Ball State now has its own beehive, housed in the new Nature Lab of the Rinard Orchid Greenhouse (ROGH) and Environmental Education Center.

Dean McCarthy with bees outside the Environmental Education Center

College of Sciences and Humanities Dean Maureen McCarthy with Erica Oliver at the outdoor entrance to the hive.

The observational hive was installed yesterday in a four-and-a-half-foot tall glass case, constructed by Ball State carpenters, and is attached to the wall by a clear pipe that allows the bees to travel out into the prairie and Christy Woods in search of nectar and pollen. The hive has ten frames upon which the 15,000-20,000 bees will build comb.

The hive is open to the public during the Rinard Orchid Greenhouse’s visiting hours.

A New Space to Learn

In June 2022, the ribbon was cut in the Nature Lab, a space that is utilized by children of all ages in education programs organized and taught by Erica Oliver, the environmental education program coordinator and Rinard Orchid Greenhouse assistant. Erica’s self-described job description is to “teach about everything, everywhere” at the Ball State Field Station. She regularly teaches elementary students about salamanders, orchids, and ecosystems; hosts school groups of all ages from all of Delaware County and beyond; and designs creative educational programs each month for the public.

Erica Oliver teaching in the Nature Lab.

Erica’s passion is nothing short of infectious. There is no topic in the realm of the greenhouse, plants, wildlife, ecosystems, or the environment that she is not enthusiastic about–and probably already planning an educational program for. A self-described “nature-junky,” Erica came to Ball State in 2018 and has been building the educational program of the Field Station and Environmental Education Center from the ground up.

Erica’s drive to educate and inspire children towards the environment manifests itself in her work. In the week prior to the ribbon-cutting, she had already booked three groups of students in the Environmental Education Center for the annual Delaware County Nature Play Days, a weeklong county-wide initiative to get kids out in nature. For the “Flowers, Ferns, and Dinosaurs, Oh My!” event, she borrowed dinosaur replicas and fossils from Ball State Library so the kids could access the resources Ball State has to offer. Even though they weren’t part of the Field Station’s collection, Erica knew they would inspire awe in the students and took the extra steps to procure them.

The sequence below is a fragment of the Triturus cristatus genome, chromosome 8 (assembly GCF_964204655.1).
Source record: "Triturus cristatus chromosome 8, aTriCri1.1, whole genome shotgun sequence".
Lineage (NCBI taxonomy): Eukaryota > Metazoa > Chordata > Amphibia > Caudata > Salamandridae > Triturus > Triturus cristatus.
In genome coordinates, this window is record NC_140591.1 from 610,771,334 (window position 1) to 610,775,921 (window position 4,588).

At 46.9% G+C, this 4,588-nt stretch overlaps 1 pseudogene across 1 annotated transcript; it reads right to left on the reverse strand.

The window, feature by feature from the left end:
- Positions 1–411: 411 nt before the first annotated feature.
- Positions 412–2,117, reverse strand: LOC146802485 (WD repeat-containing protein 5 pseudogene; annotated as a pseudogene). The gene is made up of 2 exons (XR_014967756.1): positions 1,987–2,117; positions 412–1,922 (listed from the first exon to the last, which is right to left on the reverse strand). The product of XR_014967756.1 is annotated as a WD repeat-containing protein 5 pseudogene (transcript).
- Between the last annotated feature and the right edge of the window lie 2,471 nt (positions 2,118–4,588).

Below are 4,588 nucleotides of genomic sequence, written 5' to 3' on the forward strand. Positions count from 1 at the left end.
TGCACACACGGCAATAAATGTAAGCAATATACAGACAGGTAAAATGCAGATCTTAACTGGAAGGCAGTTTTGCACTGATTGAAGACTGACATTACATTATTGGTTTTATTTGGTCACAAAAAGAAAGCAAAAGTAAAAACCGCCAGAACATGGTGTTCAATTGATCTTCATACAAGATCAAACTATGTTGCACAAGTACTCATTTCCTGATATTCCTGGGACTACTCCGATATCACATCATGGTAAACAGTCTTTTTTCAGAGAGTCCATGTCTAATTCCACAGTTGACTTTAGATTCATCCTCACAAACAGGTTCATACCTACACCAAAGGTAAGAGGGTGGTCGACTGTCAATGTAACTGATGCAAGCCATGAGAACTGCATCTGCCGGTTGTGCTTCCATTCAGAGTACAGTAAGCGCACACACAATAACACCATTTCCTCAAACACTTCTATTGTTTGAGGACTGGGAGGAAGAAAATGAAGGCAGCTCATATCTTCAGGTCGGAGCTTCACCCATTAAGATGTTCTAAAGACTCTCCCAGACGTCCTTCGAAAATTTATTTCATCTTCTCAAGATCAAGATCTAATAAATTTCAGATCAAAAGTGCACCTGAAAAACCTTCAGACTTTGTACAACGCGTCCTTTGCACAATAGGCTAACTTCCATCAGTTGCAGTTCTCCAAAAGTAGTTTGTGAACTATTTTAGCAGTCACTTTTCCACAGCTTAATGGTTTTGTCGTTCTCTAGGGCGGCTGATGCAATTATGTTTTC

“The best way to experience nature is to see it up close and personal. My goal is to educate the public about our amazing natural resources, and develop an appreciation for the creatures we might take for granted, find scary, or just don’t know exist at all.”

Bringing Wildlife Inside

In 2021-2022, over 15,000 people visited the properties of the Ball State Field Station and Environmental Education Center. These visitors are split between Ball State students and PreK-12th grade students, community members, and the general public. Now that the Nature Lab is officially open on campus, all visitors will be immersed in representations of local wildlife and have access to some of the local wildlife itself, such as the honeybees.